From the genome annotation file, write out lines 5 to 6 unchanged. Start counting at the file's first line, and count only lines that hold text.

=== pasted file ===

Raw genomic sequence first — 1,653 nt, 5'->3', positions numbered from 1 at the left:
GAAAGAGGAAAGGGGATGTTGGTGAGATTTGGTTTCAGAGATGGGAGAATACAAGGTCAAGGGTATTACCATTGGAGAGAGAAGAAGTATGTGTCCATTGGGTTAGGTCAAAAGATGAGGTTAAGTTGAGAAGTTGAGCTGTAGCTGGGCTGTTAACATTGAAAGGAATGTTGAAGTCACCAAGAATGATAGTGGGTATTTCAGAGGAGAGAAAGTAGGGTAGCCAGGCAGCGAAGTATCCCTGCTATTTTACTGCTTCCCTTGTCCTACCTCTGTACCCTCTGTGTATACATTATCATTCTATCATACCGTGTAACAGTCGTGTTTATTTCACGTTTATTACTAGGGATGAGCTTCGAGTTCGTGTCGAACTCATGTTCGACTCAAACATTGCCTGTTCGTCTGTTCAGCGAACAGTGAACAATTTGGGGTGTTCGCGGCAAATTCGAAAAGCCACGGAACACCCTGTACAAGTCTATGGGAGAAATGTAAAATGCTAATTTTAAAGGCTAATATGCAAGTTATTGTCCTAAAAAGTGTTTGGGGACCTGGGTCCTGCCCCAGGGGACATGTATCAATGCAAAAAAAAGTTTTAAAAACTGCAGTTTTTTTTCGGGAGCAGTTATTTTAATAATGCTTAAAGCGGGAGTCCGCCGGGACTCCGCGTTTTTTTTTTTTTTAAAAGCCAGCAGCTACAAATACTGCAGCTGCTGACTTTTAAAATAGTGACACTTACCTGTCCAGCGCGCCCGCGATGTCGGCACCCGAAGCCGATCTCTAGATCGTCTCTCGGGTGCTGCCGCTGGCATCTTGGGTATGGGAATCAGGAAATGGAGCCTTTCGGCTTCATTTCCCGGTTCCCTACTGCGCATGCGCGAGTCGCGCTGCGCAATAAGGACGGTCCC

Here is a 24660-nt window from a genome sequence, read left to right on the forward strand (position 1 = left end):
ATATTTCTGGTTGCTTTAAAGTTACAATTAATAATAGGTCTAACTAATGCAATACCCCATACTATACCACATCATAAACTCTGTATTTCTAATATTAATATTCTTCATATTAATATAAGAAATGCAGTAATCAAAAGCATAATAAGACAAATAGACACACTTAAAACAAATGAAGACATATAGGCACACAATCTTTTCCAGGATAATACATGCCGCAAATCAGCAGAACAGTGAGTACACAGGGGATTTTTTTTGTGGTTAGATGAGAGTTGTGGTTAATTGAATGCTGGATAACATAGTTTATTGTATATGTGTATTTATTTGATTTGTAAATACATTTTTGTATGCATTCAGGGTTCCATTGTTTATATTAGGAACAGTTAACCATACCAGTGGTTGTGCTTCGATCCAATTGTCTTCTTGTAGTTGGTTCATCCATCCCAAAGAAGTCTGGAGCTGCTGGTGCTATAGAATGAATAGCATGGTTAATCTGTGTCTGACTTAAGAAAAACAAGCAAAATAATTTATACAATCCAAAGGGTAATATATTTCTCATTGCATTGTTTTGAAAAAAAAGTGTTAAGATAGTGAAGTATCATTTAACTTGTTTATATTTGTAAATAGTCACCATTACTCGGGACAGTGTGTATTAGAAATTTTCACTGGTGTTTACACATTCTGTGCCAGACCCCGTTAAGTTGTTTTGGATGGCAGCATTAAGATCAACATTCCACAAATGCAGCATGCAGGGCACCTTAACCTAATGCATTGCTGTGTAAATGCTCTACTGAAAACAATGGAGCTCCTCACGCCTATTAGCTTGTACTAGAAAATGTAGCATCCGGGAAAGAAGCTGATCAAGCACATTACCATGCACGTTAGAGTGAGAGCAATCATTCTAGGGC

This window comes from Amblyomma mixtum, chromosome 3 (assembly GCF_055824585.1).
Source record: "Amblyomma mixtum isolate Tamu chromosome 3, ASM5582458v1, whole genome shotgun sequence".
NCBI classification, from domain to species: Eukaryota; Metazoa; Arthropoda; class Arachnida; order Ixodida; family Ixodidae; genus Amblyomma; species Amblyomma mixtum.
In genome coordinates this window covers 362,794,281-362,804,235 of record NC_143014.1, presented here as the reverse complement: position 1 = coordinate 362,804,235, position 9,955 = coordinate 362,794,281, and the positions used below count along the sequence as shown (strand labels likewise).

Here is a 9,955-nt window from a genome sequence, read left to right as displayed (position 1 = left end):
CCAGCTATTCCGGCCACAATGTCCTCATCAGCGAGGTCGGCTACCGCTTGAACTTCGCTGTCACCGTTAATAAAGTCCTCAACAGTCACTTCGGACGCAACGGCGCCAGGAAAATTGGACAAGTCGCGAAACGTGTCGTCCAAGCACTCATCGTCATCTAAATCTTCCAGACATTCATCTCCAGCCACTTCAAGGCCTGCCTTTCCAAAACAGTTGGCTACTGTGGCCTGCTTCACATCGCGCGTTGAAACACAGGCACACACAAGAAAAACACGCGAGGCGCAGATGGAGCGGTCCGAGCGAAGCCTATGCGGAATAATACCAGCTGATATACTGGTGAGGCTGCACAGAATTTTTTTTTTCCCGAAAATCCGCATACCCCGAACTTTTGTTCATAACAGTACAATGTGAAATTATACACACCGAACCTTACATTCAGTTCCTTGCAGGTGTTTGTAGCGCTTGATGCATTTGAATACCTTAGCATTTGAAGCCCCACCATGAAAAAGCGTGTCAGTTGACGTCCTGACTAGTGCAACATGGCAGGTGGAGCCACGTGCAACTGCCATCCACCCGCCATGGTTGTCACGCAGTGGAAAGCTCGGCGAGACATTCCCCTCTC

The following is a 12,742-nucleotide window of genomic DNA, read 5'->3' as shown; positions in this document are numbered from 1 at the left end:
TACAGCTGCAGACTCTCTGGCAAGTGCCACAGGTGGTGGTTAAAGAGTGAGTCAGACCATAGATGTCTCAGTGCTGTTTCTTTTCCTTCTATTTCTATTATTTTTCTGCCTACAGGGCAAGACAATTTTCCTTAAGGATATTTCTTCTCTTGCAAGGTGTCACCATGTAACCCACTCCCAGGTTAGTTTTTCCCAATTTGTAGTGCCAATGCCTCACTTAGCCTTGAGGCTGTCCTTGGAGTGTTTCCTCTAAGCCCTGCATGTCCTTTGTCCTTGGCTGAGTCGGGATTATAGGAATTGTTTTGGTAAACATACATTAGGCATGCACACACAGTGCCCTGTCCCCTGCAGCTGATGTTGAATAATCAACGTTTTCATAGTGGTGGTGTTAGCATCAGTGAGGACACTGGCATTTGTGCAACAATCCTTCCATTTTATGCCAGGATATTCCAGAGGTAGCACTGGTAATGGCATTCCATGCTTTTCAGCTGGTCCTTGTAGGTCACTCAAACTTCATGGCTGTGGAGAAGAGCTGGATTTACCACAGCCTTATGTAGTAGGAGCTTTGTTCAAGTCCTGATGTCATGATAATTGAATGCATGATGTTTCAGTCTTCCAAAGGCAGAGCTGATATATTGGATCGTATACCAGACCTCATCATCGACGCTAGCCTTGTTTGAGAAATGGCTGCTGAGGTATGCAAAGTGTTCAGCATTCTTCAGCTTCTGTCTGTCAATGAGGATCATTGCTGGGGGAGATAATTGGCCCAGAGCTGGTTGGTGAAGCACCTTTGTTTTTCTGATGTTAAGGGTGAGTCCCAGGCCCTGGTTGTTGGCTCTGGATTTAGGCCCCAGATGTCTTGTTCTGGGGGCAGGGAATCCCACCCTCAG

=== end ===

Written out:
This window comes from Amblyomma mixtum, chromosome 3 (assembly GCF_055824585.1).
Source record: "Amblyomma mixtum isolate Tamu chromosome 3, ASM5582458v1, whole genome shotgun sequence".